By: Chris Chmura, Red Cross volunteer
As with mental health, our society has been improving with the taboo subject of suicide, but we still have a long way to go to help more people. The American Red Cross wants to remind everyone that there are resources available to assist those struggling with mental health concerns.
A sweeping new examination of suicide in Ohio in the past decade finds that 37 of the 88 counties now surpass the national rate, and the coronavirus pandemic likely is triggering a “staggering” increase in such deaths. Our Ohio neighbors of all ages from children to aging veterans are affected by suicide.
The Red Cross is committed to assisting the physical needs of those affected by disaster but we also understand these events can take an emotional toll. The Red Cross has licensed Disaster Mental Health professionals who volunteer to assist people after disasters and connect them with resources to help in their long-term recovery. We currently have an urgent need for mental health disaster volunteers. If you are an RN, LPN, LVN, APRN, NP, EMT, paramedic, MD/DO or PA with a current and unencumbered license, please consider volunteering. Learn more and sign up today.
Aiding our men and women in uniform has always been integral to the Red Cross mission. One way we assist with the emotional issues military members face is through Reconnection Workshops. This free, confidential Red Cross program offers effective ways to work through challenges, improve wellbeing and build skills through small-group discussion and hands-on activities. Workshops help improve connections at home, at work and within communities. Members of the military, veterans and their families can also download the Hero Care App which can connect you to important resources that can help you through both emergency and nonemergency situations.
For emergency mental health care, you can also go directly to your local VA medical center 24/7, regardless of your discharge status or enrollment in other VA health care. The VA also has local Vet Centers in your community to help discuss how you feel with other veterans in these community-based counseling centers — some 70% of Vet Center staff are veterans. Call 1-877-927-8387 or find one near you.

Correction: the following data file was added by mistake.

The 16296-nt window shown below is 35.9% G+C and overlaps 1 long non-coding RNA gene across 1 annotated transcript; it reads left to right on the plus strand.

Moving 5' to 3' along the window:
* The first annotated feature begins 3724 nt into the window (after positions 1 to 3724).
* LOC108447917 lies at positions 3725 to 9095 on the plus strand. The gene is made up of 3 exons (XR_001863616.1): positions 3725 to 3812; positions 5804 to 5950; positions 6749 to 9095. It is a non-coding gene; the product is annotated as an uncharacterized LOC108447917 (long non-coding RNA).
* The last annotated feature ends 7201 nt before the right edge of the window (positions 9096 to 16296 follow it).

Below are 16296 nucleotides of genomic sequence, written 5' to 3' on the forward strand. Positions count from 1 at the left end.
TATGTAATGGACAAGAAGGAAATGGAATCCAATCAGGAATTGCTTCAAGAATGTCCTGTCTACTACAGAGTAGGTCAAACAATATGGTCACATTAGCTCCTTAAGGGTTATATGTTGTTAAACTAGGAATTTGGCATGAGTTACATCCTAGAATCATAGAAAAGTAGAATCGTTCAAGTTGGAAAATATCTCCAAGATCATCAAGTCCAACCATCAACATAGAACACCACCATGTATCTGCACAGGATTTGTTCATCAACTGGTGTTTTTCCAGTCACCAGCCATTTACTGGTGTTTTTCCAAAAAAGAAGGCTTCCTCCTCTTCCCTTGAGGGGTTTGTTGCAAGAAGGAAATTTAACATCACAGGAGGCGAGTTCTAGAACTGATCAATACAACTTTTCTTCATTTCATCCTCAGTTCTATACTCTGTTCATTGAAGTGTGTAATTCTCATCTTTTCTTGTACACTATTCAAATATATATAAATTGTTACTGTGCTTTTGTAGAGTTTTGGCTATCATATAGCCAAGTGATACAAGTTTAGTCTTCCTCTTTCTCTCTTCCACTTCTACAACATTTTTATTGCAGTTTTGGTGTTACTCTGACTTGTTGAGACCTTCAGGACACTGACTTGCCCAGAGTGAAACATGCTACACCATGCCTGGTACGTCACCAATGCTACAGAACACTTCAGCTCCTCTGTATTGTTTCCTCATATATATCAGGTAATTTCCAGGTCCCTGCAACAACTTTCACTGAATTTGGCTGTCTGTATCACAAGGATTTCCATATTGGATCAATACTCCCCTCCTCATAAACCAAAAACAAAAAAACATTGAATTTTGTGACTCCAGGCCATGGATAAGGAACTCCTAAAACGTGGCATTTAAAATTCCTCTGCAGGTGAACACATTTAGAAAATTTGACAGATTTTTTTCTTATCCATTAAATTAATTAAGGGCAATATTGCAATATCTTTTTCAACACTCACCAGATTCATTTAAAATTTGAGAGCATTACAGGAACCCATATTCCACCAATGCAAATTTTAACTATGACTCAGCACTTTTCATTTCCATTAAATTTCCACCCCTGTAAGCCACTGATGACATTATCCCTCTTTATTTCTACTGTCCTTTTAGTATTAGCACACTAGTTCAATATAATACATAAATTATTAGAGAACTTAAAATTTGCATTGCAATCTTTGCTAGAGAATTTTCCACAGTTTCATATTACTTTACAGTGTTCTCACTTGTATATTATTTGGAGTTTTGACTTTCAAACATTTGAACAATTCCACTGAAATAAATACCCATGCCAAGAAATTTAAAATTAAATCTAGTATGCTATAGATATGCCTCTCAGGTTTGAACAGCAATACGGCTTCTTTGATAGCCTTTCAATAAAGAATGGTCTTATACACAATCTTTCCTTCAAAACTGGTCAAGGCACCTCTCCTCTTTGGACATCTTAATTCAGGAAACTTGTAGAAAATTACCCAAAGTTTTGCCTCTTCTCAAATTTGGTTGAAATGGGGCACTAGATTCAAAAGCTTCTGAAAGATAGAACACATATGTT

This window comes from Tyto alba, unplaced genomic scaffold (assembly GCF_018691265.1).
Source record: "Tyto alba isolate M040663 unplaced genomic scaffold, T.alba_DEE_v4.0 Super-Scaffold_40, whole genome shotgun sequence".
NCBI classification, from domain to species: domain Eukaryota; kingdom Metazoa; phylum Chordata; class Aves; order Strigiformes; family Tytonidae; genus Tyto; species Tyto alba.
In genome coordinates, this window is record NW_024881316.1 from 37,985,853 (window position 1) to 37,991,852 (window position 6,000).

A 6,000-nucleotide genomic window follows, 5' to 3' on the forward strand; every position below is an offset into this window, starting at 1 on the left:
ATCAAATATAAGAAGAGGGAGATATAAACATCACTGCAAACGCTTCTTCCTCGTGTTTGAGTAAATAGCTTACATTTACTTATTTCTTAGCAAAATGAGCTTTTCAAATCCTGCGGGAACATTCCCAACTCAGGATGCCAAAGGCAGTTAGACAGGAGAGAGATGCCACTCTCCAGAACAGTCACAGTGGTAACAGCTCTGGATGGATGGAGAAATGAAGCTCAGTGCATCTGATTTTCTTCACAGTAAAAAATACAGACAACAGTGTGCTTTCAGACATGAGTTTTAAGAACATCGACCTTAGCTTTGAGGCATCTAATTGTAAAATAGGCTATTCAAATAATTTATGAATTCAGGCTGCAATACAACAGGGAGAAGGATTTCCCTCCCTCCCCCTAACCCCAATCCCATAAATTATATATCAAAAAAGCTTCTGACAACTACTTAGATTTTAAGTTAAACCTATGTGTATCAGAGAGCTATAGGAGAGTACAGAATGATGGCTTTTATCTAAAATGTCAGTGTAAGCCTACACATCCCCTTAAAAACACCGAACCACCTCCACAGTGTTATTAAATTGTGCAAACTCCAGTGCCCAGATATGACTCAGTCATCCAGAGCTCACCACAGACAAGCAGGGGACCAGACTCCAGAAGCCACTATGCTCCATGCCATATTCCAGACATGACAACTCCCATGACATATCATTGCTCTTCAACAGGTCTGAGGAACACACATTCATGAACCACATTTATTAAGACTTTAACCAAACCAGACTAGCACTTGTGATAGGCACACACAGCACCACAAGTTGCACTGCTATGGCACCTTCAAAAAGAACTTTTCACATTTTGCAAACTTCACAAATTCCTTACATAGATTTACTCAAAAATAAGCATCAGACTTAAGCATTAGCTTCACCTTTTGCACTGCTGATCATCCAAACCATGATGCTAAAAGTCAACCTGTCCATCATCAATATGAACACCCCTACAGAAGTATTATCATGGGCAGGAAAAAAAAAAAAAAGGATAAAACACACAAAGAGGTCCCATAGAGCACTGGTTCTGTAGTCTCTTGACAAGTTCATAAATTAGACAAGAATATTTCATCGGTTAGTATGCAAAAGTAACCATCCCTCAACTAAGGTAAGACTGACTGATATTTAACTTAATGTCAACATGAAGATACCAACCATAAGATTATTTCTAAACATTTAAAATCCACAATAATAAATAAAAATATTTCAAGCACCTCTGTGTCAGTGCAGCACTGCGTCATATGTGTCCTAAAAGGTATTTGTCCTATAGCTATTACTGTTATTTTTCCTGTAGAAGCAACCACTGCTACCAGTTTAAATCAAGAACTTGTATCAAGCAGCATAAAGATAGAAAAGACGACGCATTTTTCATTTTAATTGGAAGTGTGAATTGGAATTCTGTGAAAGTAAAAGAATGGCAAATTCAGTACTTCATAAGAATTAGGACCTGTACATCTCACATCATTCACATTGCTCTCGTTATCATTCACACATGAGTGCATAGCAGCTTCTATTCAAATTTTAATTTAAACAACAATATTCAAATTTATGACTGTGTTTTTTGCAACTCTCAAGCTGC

If you are in crisis, get immediate help. Call 911. For additional help and resources, below are a variety of organizations trained to help.
- National Suicide Prevention Lifeline: 1-800-273-TALK (8255) for English, 1-888-628-9454 for Spanish, or Lifeline Crisis Chat.
- National Domestic Violence Hotline: 1-800-799-SAFE (7233) TTY 1-800-787-3224 or text “START” to 1-800-799-SAFE (7233). Or connect online.
- National Child Abuse Hotline: 1-800-4AChild (1-800-422-4453) or text 1-800-422-4453. Or connect online.
- National Sexual Assault Hotline: 1-800-656-HOPE (4673) or connect online.
- Veteran’s Crisis Line: 1-800-273-TALK (8255) and press 1, or text 838255. Or connect online
- Disaster Distress Help: Call or text 1-800-985-5990 (press 2 for Spanish).
- The Eldercare Locator: 1-800-677-1116 – TTY Instructions
- The Trevor Project has trained counselors who specialize in talking to LGBTQ youth who are in crisis. Call the Trevor Lifeline at 1-866-488-7386 or text START to 678-678. Or connect online.
The COVID-19 pandemic has had a major effect on our lives. Many of us are facing challenges that can be stressful, overwhelming and cause strong emotions. It’s important to learn how you and your loved ones can cope with stress. The information below has been adapted from resources published by the Centers for Disease Control and Prevention.
Healthy Ways to Cope with Stress
- Take breaks from watching, reading or listening to news stories, including those on social media. Consider limiting news to just a couple times a day and disconnecting from phone, television and computer screens for a while.
- Take care of your body.
- Take deep breaths, stretch, or meditate.
- Try to eat healthy, well-balanced meals.
- Exercise regularly.
- Get plenty of sleep.
- Avoid excessive alcohol, tobacco and substance use.
- Continue with routine preventive measures (such as vaccinations, cancer screenings, etc.) as recommended by your healthcare provider.
- Make time to unwind. Try to do some other activities you enjoy.
- Connect with others. Talk with people you trust about your concerns and how you are feeling.
- Connect with your community or faith-based organizations. While social distancing measures are in place, try connecting online, through social media, or by phone or mail.